Magical Hack: Saviors in Standard

In my last article you saw the best of the old Type Two. Here’s an attempt to get from there into the realm of the new Type Two you’ll be seeing at Regionals. In order to do that, I intend to talk about every card from the new set I can see having a potential effect on the Standard metagame, either by altering a pre-existing deck or tempting the creation of a new deck.

Working from a numerical standpoint, our last installment of the newly-named Magical Hack article series saw us come up with an idea of Standard right now, placing (correct) versions of the Mono-Red Beatdown deck, Tooth and Nail, and “Mono”-Green Aggro in the Tier One slot, with Control Black as a “rogue” new entrant and a definite Tier Two or higher contender, Black/Green Death Cloud practically defining “Tier Two”, Red/Green Beats looking to step up into a more “respectable” status, and Mono-Blue Control falling behind into Tier Three land, sometimes also known as the Land of Suck. Yes, even falling behind White Weenie, which doesn’t do anything special, but at least it seems to do it well enough to pretend. Whether I was mysteriously renaming my new article series because of a new hack-and-slash approach to analyzing the Standard metagame, or because of a biting sarcasm about my perceived role in the Magic: the Gathering writing community, was left unexplained for the reader to decide.

We’ve seen the old Type Two in my last article; here’s an attempt to get from there into the realm of the new Type Two you’ll be seeing at Regionals. In order to do that, I intend to talk about every card from the new set I can see having a potential effect on the Standard metagame, either by altering a pre-existing deck or tempting the creation of a new deck. Those cards are:

Akuta, Born of Ash

Arashi, the Sky Asunder

Celestial Kirin

Descendant of Kiyomaro

Enduring Ideal

Erayo, Soratami Ascendant

Hail of Arrows

Hand of Cruelty

Hand of Honor

Ideas Unbound

Kagemaro, First to Suffer

Kuon, Ogre Ascendant

Miren, the Moaning Well

Oboro, Palace in the Clouds

Pithing Needle

Pure Intentions


Shifting Borders

Skull Collector

Stampeding Serow

Thoughts of Ruin

Tomb of Urami


These of course have varying effects on reality, such as the fact that Oboro, Palace in the Clouds is very simply a second nonbasic Island that can be played in Mono-Blue decks looking to incidentally minimize the effect of Choke or Boil on their mana base, and who are willing to sacrifice a small bit of consistency with Vedalken Shackles in return. (It also “combos” with a sideboard card for Mono-Blue Control, Shifting Borders, thanks to this new version of Political Trickery being an Instant rather than a Sorcery.)


First off, last time I gave you Brett Blackman’s Mono-Green deck, but neglected to tell you that his was the only significant version of the deck that neglected to include Troll Ascetic in the maindeck, considering it a sideboard card against other Green decks and Mono-Blue and running the “janky” Wood Elves instead. These, alongside Eternal Witness, work very well with Stampeding Serow, formerly Stampeding Wildebeests. When last we saw this card, Seth Burn (conveniently, my team-mate for Team Limited, if no longer my team-mate for Constructed formats these past few years) put it to good use drawing cards, destroying artifacts, and pulling shenanigans with Spike tricks.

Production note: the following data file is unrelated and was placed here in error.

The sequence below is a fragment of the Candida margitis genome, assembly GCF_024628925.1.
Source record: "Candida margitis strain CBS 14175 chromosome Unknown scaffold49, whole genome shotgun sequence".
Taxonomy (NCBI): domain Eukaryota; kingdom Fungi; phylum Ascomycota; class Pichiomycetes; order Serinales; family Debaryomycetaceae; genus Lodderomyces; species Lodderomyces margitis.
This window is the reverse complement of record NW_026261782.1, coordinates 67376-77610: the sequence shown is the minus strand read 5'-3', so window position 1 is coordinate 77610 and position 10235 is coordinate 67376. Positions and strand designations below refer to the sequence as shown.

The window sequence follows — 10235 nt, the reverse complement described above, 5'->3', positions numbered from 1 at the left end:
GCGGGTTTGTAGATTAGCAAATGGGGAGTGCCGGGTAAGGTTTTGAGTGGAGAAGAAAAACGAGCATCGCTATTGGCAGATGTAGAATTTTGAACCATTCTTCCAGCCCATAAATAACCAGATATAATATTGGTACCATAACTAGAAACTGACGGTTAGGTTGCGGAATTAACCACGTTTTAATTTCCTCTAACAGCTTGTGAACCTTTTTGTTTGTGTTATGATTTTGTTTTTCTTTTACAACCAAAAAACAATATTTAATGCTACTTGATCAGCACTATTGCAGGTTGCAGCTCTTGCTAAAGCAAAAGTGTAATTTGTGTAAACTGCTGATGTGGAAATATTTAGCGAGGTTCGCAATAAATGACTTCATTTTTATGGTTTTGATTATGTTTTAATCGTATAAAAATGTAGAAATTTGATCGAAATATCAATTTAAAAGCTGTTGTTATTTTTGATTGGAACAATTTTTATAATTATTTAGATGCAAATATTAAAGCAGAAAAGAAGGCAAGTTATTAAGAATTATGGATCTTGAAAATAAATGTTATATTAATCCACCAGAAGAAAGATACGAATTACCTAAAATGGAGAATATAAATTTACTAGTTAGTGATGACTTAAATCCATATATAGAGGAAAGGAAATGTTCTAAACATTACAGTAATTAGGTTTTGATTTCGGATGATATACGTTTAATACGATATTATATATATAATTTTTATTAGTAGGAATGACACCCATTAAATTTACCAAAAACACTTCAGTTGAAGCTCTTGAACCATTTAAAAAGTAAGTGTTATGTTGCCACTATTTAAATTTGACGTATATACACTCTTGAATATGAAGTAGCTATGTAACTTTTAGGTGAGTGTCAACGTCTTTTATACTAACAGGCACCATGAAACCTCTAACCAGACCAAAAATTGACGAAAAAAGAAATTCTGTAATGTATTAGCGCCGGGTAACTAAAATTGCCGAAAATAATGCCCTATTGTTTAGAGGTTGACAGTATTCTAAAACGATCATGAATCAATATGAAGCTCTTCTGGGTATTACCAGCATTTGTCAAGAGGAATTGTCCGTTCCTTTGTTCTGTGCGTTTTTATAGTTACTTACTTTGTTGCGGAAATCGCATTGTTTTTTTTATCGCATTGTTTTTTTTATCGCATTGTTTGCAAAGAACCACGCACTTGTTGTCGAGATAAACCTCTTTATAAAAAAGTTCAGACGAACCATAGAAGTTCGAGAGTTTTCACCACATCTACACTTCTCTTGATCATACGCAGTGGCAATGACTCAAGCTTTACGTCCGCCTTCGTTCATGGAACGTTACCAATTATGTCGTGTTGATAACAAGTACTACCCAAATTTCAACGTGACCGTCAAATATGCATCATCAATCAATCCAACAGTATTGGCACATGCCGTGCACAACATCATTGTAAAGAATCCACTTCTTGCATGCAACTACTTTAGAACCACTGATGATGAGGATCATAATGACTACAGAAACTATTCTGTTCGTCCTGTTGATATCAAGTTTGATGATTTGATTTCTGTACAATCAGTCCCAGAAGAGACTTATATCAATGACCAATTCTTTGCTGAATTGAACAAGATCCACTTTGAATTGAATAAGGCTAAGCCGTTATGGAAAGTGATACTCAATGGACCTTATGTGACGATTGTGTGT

Seth Burn – Stupid Green Deck

4 Llanowar Elves

4 Spike Feeder

4 Spike Weaver

4 Stampeding Wildebeests

2 Uktabi Orangutan

3 Wall Of Blossoms

4 Wall Of Roots

4 Creeping Mold

3 Desert Twister

4 Eladamri’s Vineyard

1 Survival Of The Fittest

4 Cursed Scroll

15 Forests

4 Wasteland

This deck owned its Nationals meatgrinder event, and took a wild romp over part of the Standard event there as well, in addition to impacting later on in time for Worlds back when all these cards were legal. This little history lesson is here to impart you with a lesson: this deck was good then, and it had never even dreamed of Eternal Witness. Infinite Fog off of Spike Weaver for those unable to directly remove a creature from play was good then; the card of your choice every turn has to be better. Considering that there is already a deck based off of Kiki-Jiki, Mirror Breaker interacting with Rootrunner to lock the opponents’ draw step, and that deck was actually pretty good around States (with Affinity still around), an already-excellent deck being able to perform the same trick recursively has to be pretty nutty.

Stampeding Serow can directly replace some of the “fattie” slot you’d normally see in Mono-Green Aggro decks, taking over for Fangren Firstborn, Iwamori of the Open Fist, Kodama of the North Tree, and so on and so forth… sitting in as an creature that can re-use your comes-into-play effects while being a hefty 5/4 Trampler for just 2GG. Eternal Witness recursion of used cards, especially Plow Under, can be overwhelming very quickly, while a new argument can be made for the use of the Wood Elves that brought Blackman success and the choice between Viridian Shaman and Viridian Zealot becomes trickier. The former is now reusable but the latter is able to destroy Enchantments as well, and was also included for mana-curve reasons.

Mono-Green Aggro might even be mono-Green now, with Stampeding Serow providing that extra bit of power that Meloku, the Clouded Mirror was often asked to provide; you “can” of course include both, but maximizing the use of Stampeding Serow and streamlining the deck to do what it is supposed to do better can reasonably see it cut now that you are getting a very definite reward in what you can do when you put more Lands into play, as 8 Lands allow you to recurse Plow Under every turn until your opponent dies a painful death. Even being “mono-Green”, Cranial Extraction in the sideboard costs nothing so far, being the best there is at what it does off of just one Swamp in the deck.